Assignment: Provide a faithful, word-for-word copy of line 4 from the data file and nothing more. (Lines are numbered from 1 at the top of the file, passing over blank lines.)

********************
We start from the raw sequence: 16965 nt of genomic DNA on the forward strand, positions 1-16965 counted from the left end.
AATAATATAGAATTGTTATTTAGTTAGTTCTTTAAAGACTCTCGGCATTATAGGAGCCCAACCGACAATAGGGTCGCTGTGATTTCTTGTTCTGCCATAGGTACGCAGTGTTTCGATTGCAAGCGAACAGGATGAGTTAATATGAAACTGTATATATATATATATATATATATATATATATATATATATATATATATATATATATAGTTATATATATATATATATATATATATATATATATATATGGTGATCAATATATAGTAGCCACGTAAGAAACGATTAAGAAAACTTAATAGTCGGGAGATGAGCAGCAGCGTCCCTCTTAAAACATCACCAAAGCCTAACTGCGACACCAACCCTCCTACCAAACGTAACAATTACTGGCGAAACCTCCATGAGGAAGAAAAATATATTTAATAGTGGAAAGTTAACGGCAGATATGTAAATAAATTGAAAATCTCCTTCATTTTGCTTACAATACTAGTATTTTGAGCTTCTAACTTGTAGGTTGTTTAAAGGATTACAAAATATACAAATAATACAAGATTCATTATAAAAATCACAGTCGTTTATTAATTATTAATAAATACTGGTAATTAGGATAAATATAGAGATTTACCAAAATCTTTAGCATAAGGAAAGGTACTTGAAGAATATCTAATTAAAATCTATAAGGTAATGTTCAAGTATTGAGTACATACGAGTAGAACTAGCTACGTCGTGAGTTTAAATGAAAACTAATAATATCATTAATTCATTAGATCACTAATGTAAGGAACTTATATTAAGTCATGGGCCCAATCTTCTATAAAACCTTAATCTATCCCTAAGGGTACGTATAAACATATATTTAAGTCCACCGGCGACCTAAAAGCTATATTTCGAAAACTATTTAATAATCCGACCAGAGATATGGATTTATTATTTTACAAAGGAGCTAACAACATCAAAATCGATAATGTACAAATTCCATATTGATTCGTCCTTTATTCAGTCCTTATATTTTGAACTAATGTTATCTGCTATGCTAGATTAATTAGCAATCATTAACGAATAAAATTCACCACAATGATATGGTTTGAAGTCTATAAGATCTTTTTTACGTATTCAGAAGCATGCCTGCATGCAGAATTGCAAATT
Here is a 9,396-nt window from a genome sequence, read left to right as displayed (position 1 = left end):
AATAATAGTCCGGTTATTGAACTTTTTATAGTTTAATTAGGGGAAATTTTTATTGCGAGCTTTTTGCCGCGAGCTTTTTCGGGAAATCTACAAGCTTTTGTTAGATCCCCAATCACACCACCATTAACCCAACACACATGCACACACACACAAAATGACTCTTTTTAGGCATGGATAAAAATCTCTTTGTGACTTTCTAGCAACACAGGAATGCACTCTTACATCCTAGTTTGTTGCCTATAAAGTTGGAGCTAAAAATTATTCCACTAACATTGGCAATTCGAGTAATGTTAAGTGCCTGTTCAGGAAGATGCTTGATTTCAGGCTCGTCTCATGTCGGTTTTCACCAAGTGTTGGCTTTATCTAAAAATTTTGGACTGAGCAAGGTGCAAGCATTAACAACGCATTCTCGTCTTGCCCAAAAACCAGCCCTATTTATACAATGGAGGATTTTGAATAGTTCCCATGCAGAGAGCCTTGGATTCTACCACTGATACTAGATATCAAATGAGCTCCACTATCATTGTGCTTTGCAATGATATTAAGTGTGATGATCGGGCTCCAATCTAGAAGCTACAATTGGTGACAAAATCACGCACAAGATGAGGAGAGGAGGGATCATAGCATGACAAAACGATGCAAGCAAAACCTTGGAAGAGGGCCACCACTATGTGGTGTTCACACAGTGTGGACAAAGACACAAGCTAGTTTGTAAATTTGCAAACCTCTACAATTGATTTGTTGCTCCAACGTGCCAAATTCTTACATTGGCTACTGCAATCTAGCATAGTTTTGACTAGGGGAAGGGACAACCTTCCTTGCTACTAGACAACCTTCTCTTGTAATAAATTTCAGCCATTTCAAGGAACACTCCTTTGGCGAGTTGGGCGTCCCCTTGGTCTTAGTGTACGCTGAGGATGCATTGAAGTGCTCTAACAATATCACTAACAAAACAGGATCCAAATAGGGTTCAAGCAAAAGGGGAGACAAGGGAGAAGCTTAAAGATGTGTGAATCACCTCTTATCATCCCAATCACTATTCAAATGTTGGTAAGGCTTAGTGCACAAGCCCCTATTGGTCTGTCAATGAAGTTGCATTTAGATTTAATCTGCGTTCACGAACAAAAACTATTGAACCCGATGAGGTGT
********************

AATAATAGTCCGGTTATTGAACTTTTTATAGTTTAATTAGGGGAAATTTTTATTGCGAGCTTTTTGCCGCGAGCTTTTTCGGGAAATCTACAAGCTTTTGTTAGATCCCCAATCACACCACCATTAACCCAACACACATGCACACACACACAAAATGACTCTTTTTAGGCATGGATAAAAATCTCTTTGTGACTTTCTAGCAACACAGGAATGCACTCTTACATCCTAGTTTGTTGCCTATAAAGTTGGAGCTAAAAATTATTCCACTAACATTGGCAATTCGAGTAATGTTAAGTGCCTGTTCAGGAAGATGCTTGATTTCAGGCTCGTCTCATGTCGGTTTTCACCAAGTGTTGGCTTTATCTAAAAATTTTGGACTGAGCAAGGTGCAAGCATTAACAACGCATTCTCGTCTTGCCCAAAAACCAGCCCTATTTATACAATGGAGGATTTTGAATAGTTCCCATGCAGAGAGCCTTGGATTCTACCACTGATACTAGATATCAAATGAGCTCCACTATCATTGTGCTTTGCAATGATATTAAGTGTGATGATCGGGCTCCAATCTAGAAGCTACAATTGGTGACAAAATCACGCACAAGATGAGGAGAGGAGGGATCATAGCATGACAAAACGATGCAAGCAAAACCTTGGAAGAGGGCCACCACTATGTGGTGTTCACACAGTGTGGACAAAGACACAAGCTAGTTTGTAAATTTGCAAACCTCTACAATTGATTTGTTGCTCCAACGTGCCAAATTCTTACATTGGCTACTGCAATCTAGCATAGTTTTGACTAGGGGAAGGGACAACCTTCCTTGCTACTAGACAACCTTCTCTTGTAATAAATTTCAGCCATTTCAAGGAACACTCCTTTGGCGAGTTGGGCGTCCCCTTGGTCTTAGTGTACGCTGAGGATGCATTGAAGTGCTCTAACAATATCACTAACAAAACAGGATCCAAATAGGGTTCAAGCAAAAGGGGAGACAAGGGAGAAGCTTAAAGATGTGTGAATCACCTCTTATCATCCCAATCACTATTCAAATGTTGGTAAGGCTTAGTGCACAAGCCCCTATTGGTCTGTCAATGAAGTTGCATTTAGATTTAATCTGCGTTCACGAACAAAAACTATTGAACCCGATGAGGTGT